How to shop for a divorce lawyer

There are two approaches to modern divorce: litigation and negotiation. The litigation approach produces an outcome of one winner and one loser while the negotiation strives for win-win.

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  • When I was shopping for a divorce attorney, I was already on the receiving end of much divorce gamesmanship. In short, this wasn’t leisurely, thoughtful mall-style shopping. This was a smash-and-grab at the Rite Aid.

  • From my backyard office — the only place I could talk out of earshot — I desperately secured the attorney who yanked me out from the 8-ball I’d trembled behind since my husband began employing brutal tactics to set me up. Not only did my attorney deflect the nasty gamesmanship, he negotiated a fair outcome in an astonishing two and a half months. After hearing dozens of terrifying stories from people who were victimized and couldn’t recover, I began to see Bruce as a legal miracle.

  • Litigate or collaborate

  • There are two approaches to modern divorce: litigation and negotiation. The hardline litigation approach produces an outcome of one winner and one loser while the negotiation, or collaborative method, strives for a win-win.

  • Yet, Bruce seemed to fall somewhere in between. He aimed to mediate, but the forces against us were formidable. He knew how to step it up, call the other counsel on her game-playing, and swiftly put a stop to it.

  • So I dialed up my go-to divorce lawyer source, Randall M. Kessler, 2011-2012 Chair of the Family Law Section of the American Bar Association and founder of Kessler & Solomiany of Atlanta. I asked him what lawyers do when they face divorce. Surely there was some magic in it so I could help others find expert counsel without fortuitously stumbling on it as I did.

  • Alas, Kessler says, lawyers are as emotional and confused going through divorce as the rest of us. But following wise advice and finding like-minded counsel can provide the best results.

  • Avoid court

  • Your first goal is to avoid court. You do not want counsel who is afraid to litigate, but, "very few people are happy they went to court,” Kessler says. An enormous mistake many divorcing spouses make, and which some attorneys exploit by not setting them straight, is they think the judge needs to hear all the evidence they’ve gathered against the spouse, and the minute details of the personal situation, how the spouse has been wronged, etcetera. “The judge will not care about all the inside information you’re harboring,” Kessler says. “This is not about that. It’s about solving a problem. How do two households live on the same funds as the original one?”

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  • Educate yourself

  • The more you know the facts about your household and how the divorce system works, the more successful your mediation will be. In any divorce, “There’s a risk you’ll be taken advantage of, and the main thing is to make sure you have all the information,” Kessler says. “Get the facts. How much money is there? Where is it? What is there to divide?”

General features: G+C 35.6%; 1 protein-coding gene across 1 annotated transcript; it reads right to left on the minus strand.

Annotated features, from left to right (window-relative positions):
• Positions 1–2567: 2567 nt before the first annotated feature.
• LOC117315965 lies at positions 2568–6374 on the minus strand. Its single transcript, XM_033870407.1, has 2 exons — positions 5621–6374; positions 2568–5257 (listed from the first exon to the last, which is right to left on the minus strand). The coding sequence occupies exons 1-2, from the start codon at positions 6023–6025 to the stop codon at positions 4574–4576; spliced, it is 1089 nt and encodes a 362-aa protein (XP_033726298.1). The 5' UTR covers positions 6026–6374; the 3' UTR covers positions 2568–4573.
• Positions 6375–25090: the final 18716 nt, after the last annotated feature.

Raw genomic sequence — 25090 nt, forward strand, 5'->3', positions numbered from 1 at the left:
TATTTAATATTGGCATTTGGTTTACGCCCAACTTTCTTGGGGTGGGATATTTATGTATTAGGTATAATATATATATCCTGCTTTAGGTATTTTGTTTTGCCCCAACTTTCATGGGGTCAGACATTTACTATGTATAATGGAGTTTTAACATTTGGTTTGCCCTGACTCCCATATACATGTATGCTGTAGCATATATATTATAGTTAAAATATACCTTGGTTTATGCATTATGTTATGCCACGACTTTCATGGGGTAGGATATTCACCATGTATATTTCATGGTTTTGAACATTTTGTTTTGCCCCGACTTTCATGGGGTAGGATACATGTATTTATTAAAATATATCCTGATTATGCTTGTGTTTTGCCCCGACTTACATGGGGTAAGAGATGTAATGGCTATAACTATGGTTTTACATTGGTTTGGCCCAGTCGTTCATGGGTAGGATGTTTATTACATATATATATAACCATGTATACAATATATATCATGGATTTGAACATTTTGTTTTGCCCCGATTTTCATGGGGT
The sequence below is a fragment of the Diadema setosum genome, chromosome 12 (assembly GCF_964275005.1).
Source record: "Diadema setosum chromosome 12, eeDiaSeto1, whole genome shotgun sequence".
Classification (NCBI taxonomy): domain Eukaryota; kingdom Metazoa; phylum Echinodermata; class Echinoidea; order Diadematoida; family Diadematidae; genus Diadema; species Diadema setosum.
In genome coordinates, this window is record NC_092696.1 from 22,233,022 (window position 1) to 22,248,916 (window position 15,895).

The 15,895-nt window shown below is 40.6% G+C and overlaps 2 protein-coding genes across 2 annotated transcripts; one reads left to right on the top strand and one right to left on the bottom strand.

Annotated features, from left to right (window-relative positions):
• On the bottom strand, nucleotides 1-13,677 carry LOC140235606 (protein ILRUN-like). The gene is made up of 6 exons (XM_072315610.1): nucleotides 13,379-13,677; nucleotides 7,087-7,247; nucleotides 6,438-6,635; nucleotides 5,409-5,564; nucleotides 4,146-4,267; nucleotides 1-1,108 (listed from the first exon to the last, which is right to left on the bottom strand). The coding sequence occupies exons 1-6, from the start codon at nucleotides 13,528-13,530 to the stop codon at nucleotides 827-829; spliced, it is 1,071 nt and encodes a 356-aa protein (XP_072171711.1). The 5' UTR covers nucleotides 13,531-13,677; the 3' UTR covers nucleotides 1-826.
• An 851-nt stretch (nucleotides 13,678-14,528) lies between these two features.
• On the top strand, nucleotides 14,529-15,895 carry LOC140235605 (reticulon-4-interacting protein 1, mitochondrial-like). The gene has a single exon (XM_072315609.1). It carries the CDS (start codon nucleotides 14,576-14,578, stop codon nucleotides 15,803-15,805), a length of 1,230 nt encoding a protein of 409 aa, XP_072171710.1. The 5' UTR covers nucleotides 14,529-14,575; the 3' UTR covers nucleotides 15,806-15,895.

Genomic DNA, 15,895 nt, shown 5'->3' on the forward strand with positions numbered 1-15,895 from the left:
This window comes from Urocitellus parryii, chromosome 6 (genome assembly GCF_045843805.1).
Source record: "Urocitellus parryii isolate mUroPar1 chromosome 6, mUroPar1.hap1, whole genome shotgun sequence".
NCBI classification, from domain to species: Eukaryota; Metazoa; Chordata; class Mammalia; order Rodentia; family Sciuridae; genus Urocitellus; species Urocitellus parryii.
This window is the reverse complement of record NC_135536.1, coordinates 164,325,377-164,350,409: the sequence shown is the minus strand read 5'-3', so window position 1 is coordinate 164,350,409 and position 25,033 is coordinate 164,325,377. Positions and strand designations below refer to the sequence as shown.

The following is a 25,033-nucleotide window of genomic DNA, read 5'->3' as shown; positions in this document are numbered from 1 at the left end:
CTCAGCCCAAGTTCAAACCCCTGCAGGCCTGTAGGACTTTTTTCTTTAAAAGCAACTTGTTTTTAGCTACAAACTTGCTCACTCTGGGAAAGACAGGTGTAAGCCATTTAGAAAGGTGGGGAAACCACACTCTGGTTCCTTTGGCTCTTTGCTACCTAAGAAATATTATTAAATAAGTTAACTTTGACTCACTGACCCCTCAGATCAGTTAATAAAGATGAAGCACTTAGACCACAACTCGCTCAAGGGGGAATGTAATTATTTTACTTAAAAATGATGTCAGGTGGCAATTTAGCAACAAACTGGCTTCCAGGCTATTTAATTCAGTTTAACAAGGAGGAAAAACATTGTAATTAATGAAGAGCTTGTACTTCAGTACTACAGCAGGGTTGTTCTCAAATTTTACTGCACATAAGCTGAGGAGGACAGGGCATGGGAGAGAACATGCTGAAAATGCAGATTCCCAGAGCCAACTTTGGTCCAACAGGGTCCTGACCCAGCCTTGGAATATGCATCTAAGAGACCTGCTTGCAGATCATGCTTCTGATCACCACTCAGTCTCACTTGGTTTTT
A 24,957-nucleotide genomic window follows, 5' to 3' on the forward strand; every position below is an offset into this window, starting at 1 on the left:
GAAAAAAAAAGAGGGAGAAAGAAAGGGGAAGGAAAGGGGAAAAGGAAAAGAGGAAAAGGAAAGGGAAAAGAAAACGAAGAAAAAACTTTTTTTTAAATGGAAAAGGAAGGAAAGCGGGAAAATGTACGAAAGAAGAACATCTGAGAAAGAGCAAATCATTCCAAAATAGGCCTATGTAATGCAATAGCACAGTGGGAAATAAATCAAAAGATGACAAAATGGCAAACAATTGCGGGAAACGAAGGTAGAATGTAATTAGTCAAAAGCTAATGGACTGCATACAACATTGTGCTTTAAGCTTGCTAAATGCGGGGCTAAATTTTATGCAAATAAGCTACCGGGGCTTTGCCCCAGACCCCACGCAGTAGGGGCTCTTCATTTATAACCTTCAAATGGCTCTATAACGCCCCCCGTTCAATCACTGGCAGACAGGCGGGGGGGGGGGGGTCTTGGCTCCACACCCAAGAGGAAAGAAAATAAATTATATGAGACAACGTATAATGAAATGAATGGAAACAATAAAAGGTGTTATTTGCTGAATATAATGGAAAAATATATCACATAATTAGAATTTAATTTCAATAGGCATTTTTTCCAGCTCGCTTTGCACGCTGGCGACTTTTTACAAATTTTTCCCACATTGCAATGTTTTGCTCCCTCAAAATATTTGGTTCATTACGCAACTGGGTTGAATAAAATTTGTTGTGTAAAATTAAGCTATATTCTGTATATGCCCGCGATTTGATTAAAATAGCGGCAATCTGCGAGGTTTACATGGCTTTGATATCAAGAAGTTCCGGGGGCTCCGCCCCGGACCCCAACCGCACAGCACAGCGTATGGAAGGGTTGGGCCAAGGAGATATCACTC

• You must have some idea of the laws in your state. “Educate yourself about what the divorce legal system looks like from the inside. Find the child support guidelines online. Find out how property is divided in your state.”

  • What do you think is fair? “Nine times out of 10, it’s going to be a close approximation,” Kessler says. “Generally, this is very common-sensical. When you’re being objective, you can see all the reasonable possibilities.”

  • Focus on peaceful settlement

  • Putting emotions aside is a tricky proposition in the throes of any divorce, but getting the specifics down is the key. A parallel exercise Kessler recommends is to, “step outside of your shoes and pretend it’s a friend’s divorce.”

  • A central problem in most divorces is to figure out how children will spend quality time with both parents. “Solve that problem, solve the financial situation. It doesn’t help to draw it out.”

  • People will be people

  • Lastly, and perhaps most importantly, realize people are people, and appeal to their human nature. “One thing that I always try to convey to my clients is that people are less likely to do things because they have to, and more likely to do things because they want to,” Kessler says. “You have to ask them, not force them. Make people want to do things. Litigation makes them have to do it. Mediation makes them want to do it. Wouldn’t you rather face something that you want to do, rather than something you have to do?”

  • This is what I experienced as we abandoned the bloody divorce battleground and set about following a constructive road map for the future. I am convinced the quality of my attorney more than helped create the possibilities my ex and I drew on to be successful co-parents. But keep the above in mind when lawyer-shopping, and you stand the best chance of satisfaction with your purchase.

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Janie McQueen is a multi-published author and career journalist. She writes columns for major metro newpapers, HopeAfterDivorce.org, FamilyShare.com and LAFamily.com. Visit her website at www.janiemcqueen.com, follow her on Twitter @janiemcqueen.com.

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